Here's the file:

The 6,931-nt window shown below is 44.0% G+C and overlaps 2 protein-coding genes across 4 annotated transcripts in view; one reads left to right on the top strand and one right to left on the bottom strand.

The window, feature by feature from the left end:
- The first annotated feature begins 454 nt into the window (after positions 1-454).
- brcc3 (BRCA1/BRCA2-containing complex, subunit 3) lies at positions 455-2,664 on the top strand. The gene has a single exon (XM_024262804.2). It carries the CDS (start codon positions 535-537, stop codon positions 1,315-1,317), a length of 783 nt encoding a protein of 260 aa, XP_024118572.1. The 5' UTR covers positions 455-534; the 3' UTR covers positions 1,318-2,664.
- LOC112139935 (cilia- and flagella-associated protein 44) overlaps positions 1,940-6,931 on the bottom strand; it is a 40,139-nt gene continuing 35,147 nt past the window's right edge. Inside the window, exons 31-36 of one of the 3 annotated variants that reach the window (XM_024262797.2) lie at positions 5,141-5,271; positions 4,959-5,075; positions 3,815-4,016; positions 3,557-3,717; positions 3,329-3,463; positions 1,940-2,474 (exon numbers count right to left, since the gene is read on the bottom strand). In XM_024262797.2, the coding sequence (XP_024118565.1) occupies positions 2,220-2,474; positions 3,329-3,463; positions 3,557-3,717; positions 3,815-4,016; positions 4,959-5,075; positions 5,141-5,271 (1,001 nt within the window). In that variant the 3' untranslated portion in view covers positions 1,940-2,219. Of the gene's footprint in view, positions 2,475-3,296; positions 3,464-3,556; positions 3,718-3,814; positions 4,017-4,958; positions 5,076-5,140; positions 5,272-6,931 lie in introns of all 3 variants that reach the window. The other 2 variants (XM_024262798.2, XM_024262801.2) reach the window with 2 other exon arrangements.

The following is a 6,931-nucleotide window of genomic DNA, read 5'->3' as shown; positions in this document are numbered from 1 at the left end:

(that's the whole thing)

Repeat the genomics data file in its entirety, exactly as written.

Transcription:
The 6,931-nt window shown below is 44.0% G+C and overlaps 2 protein-coding genes across 4 annotated transcripts in view; one reads left to right on the top strand and one right to left on the bottom strand.

The window, feature by feature from the left end:
- The first annotated feature begins 454 nt into the window (after positions 1-454).
- brcc3 (BRCA1/BRCA2-containing complex, subunit 3) lies at positions 455-2,664 on the top strand. The gene has a single exon (XM_024262804.2). It carries the CDS (start codon positions 535-537, stop codon positions 1,315-1,317), a length of 783 nt encoding a protein of 260 aa, XP_024118572.1. The 5' UTR covers positions 455-534; the 3' UTR covers positions 1,318-2,664.
- LOC112139935 (cilia- and flagella-associated protein 44) overlaps positions 1,940-6,931 on the bottom strand; it is a 40,139-nt gene continuing 35,147 nt past the window's right edge. Inside the window, exons 31-36 of one of the 3 annotated variants that reach the window (XM_024262797.2) lie at positions 5,141-5,271; positions 4,959-5,075; positions 3,815-4,016; positions 3,557-3,717; positions 3,329-3,463; positions 1,940-2,474 (exon numbers count right to left, since the gene is read on the bottom strand). In XM_024262797.2, the coding sequence (XP_024118565.1) occupies positions 2,220-2,474; positions 3,329-3,463; positions 3,557-3,717; positions 3,815-4,016; positions 4,959-5,075; positions 5,141-5,271 (1,001 nt within the window). In that variant the 3' untranslated portion in view covers positions 1,940-2,219. Of the gene's footprint in view, positions 2,475-3,296; positions 3,464-3,556; positions 3,718-3,814; positions 4,017-4,958; positions 5,076-5,140; positions 5,272-6,931 lie in introns of all 3 variants that reach the window. The other 2 variants (XM_024262798.2, XM_024262801.2) reach the window with 2 other exon arrangements.

The following is a 6,931-nucleotide window of genomic DNA, read 5'->3' as shown; positions in this document are numbered from 1 at the left end: